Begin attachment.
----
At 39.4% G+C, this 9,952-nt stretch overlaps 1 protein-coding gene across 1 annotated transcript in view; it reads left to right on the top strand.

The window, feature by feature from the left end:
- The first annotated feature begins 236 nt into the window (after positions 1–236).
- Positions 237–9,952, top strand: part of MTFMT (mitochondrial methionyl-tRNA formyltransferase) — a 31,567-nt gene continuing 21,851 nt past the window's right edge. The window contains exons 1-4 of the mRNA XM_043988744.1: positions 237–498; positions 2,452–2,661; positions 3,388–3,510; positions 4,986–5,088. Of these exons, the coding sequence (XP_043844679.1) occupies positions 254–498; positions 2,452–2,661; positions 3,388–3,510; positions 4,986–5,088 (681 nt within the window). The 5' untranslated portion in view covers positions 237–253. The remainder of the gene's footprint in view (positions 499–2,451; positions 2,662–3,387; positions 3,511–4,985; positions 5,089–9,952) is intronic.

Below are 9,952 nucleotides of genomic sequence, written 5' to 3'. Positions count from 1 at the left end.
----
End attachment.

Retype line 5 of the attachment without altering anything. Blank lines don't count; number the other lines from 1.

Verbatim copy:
Below are 9,952 nucleotides of genomic sequence, written 5' to 3'. Positions count from 1 at the left end.